Splendor Sine Occasu (translation in the title), the motto of British Columbia that appears on the provincial Coat of Arms, not only refers to the natural beauty of the province, but also references the province’s strong ties to it’s British heritage, with the sun never setting on the British Empire.

Home of the Legislative Assembly of British Columbia, the B.C. Parliament Buildings can be found in the province’s capital of Victoria. Waylon Klix from SLUG (Saskatchewan LEGO User Group) felt compelled to prove true the province’s motto by capturing the timeless beauty of the Neo-Baroque building in micro-scale – a feat captured by Waylon’s use of variations of gray that seem to add a sense of history to the LEGO model.


Victoria, like much of the Southern Vancouver area, was originally primarily populated by three different aboriginal groups – the Songhees, the Sooke, and the Saanich First Nations People. In 1843, the Hudson Bay Company selected a small region known as Camosack to set up its island outpost, first known as Fort Albert, and then later as Fort Victoria. A gold rush in 1858 brought many migrants to the colony, and established it as a diverse community.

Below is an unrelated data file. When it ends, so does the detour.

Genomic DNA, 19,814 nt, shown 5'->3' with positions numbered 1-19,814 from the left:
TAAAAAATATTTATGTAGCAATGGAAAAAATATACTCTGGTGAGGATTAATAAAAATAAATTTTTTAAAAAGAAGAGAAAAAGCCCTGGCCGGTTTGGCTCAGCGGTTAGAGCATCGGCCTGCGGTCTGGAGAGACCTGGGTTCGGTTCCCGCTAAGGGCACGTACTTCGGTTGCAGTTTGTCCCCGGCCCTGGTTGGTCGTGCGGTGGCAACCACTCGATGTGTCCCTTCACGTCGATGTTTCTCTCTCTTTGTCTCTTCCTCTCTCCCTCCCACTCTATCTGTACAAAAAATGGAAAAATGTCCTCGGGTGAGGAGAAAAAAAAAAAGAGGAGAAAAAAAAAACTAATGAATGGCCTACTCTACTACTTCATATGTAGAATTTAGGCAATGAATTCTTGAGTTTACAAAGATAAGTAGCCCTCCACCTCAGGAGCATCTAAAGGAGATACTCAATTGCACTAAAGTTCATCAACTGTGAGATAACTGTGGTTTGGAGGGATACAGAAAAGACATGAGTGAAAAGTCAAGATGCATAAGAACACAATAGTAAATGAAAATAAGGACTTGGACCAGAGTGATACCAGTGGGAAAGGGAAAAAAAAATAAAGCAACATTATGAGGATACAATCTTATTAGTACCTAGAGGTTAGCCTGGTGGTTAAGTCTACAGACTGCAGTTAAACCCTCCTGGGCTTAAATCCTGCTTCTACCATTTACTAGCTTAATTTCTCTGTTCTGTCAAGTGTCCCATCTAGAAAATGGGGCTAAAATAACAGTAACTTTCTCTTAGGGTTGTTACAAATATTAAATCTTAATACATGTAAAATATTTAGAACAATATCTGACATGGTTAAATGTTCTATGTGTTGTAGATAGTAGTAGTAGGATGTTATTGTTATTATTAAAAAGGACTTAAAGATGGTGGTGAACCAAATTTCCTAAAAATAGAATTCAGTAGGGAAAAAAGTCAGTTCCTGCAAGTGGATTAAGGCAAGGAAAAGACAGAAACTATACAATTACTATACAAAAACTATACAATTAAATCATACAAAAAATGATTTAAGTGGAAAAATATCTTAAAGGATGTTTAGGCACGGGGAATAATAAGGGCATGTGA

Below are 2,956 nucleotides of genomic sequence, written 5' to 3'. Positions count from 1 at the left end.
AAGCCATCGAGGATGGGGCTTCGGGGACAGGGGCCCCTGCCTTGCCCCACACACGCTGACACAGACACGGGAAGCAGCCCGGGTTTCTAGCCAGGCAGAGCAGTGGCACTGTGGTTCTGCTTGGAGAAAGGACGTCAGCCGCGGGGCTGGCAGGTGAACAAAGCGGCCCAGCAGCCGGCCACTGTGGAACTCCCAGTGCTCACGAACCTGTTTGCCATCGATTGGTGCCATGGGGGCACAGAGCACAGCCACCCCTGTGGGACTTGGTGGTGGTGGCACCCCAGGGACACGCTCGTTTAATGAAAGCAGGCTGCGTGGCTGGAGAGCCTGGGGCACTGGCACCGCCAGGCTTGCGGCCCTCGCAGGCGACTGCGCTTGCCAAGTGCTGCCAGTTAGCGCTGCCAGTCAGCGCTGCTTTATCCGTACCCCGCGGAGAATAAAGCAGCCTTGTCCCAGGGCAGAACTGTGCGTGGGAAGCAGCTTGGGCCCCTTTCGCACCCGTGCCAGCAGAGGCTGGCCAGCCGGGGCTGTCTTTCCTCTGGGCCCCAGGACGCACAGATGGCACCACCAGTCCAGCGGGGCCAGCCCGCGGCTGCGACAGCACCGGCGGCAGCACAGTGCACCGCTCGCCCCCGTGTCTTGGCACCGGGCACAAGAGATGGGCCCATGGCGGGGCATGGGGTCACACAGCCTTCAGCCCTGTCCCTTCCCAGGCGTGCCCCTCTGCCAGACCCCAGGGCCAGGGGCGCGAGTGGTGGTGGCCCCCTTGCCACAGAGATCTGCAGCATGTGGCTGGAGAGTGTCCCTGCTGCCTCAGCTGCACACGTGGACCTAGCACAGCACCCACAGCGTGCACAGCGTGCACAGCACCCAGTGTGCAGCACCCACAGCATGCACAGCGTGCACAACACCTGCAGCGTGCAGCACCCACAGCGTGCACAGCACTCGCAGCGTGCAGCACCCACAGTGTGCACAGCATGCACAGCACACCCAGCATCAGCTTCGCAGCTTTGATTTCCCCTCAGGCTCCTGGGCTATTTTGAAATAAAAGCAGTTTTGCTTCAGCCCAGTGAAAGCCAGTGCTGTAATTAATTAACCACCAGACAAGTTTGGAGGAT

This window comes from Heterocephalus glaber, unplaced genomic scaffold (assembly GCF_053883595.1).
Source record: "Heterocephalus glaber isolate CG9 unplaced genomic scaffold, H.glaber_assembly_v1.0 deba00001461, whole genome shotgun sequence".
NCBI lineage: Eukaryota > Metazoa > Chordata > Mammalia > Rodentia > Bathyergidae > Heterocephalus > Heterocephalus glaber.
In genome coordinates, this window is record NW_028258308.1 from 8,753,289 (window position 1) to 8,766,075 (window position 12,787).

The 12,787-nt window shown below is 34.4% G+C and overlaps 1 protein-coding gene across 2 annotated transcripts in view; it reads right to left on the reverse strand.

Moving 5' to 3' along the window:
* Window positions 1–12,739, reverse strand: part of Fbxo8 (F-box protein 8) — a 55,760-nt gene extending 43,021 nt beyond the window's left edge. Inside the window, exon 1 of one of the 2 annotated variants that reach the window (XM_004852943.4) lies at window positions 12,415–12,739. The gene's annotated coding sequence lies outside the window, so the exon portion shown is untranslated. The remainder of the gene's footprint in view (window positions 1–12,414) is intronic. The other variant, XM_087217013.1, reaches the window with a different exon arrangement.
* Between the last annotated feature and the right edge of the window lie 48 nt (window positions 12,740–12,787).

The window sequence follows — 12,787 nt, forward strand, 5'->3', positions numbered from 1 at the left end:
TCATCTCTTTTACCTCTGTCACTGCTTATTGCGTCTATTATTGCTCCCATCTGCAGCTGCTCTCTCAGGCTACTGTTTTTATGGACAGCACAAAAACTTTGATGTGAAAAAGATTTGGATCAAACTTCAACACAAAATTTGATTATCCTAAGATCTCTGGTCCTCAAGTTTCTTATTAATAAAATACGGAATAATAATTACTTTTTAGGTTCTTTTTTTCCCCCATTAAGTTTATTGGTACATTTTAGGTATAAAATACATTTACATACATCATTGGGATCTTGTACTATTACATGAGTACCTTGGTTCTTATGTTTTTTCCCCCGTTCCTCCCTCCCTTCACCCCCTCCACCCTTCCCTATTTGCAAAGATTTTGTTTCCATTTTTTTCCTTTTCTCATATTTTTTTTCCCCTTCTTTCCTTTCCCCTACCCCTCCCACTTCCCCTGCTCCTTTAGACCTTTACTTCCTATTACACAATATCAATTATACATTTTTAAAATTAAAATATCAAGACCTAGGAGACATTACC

Following British Columbia joining the Dominion in 1871, Victoria was selected as the provincial capital. After meeting for many years at a series of wooden buildings known as “The Birdcages” due to their shape, the province’s parliament passed legislation to begin construction of a more permanent residence in 1893.  Francis Rattenbury, a 25 year old Englishman who at the time had recently immigrated, entered the public design competition and won.


The building opened in 1898, and is composed of primarily of andesite, granite, and white marble. Located diagonally across from The Empress Hotel, one of the nation’s more prominent Railway Hotels, and facing the inner-harbour of Victoria, the building stands as a testament to the province’s beauty.

Waylon’s use of the green domes and single studs manage to capture the buildings oxidized rooftops, and the single gold stud on top of the central dome is a nice little nod to the real-life golden statue of George Vancouver.

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